Firstly, let's read about CriticalFinalizerObject in MSDN, we can read, that:
In classes derived from the CriticalFinalizerObject class, the common language runtime (CLR) guarantees that all critical finalization code will be given the opportunity to execute, provided the finalizer follows the rules for a CER, even in situations where the CLR forcibly unloads an application domain or aborts a thread.
The main word here is UNLOAD.
Secondly, let's read MSDN again, this time about Exceptions in managed threads:
If these exceptions are unhandled in the main thread, or in threads that entered the runtime from unmanaged code, they proceed normally, resulting in termination of the application.
The main word is TERMINATION.
So, when there is an unhandled exception in main thread - app terminates, but CriticalFinalizerObject helps only on unloading of Domain.
For example, CriticalFinalizerObject can helps in such situation:
// Create an Application Domain:
AppDomain newDomain = AppDomain.CreateDomain("NewApplicationDomain");
// Load and execute an assembly:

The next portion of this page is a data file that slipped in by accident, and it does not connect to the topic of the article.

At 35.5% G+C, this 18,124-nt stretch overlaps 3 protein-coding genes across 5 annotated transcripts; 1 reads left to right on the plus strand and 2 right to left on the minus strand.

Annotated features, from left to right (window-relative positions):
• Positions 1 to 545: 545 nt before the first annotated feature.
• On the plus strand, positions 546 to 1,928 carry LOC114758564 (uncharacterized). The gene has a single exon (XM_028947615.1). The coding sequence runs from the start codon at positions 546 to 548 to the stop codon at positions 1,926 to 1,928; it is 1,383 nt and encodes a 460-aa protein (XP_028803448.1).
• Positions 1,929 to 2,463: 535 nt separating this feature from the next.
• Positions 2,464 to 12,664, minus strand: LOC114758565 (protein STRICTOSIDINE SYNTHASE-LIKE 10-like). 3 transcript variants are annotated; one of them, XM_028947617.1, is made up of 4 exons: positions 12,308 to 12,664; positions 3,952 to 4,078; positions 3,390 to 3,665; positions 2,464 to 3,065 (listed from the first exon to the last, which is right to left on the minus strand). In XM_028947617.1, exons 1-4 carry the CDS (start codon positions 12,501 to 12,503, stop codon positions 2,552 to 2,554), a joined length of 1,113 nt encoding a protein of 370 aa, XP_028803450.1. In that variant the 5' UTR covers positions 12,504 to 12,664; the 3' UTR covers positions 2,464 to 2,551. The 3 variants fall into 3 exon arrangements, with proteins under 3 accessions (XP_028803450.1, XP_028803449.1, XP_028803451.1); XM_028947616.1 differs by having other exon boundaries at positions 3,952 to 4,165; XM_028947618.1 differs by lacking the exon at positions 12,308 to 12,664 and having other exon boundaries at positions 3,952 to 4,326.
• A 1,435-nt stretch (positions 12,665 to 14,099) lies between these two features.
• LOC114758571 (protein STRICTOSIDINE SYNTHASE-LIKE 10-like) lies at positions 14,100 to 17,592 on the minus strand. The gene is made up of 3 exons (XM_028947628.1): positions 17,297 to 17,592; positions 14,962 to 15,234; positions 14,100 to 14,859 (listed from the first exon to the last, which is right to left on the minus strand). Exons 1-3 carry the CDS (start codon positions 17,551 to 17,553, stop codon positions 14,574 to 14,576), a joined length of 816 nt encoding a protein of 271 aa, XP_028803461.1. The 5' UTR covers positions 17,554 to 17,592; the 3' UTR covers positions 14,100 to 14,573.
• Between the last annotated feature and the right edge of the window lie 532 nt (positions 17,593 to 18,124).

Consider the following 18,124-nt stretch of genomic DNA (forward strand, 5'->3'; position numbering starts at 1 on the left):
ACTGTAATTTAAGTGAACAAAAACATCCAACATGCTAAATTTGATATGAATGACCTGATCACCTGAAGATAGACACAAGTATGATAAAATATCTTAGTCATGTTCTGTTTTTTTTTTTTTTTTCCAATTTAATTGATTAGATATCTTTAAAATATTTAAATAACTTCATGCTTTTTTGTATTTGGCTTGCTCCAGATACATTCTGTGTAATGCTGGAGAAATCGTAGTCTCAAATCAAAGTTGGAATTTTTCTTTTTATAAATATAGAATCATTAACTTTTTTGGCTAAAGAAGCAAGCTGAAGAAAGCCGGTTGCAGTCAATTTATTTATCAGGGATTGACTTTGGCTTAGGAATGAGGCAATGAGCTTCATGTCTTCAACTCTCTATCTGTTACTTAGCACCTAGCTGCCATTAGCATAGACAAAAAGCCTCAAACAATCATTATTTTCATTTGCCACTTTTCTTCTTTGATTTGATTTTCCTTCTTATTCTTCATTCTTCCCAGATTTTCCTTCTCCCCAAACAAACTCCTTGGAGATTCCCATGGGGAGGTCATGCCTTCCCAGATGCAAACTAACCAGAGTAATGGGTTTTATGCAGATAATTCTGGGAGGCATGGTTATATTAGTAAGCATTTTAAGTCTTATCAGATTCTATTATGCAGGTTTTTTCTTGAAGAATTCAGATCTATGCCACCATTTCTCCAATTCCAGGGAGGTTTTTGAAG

//Unload of loaded domain
This is a situation, where domain was unloaded, and CriticalFinalizerObject guarantee you, that your finalizer will be called.
In your situation with terminating of app you can try to subscribe to
and manually finalize your objects.
Jeffrey Richter in his book "CLR via C#" wrote about CriticalFinalizerObject, that it's for situations where you send your code for example to SQLServer, which can run C# as a procedures. In such case CriticalFinalizerObject helps you to clean your object, if SQLServer will unload your library's Domain.
Also CriticalFinalizerObject is for situations where you need in finalizer of object to call method of another object, because of CriticalFinalizerObject guarantee you, that it's finalizer will be called after finalizers of all non CriticalFinalizerObject objects.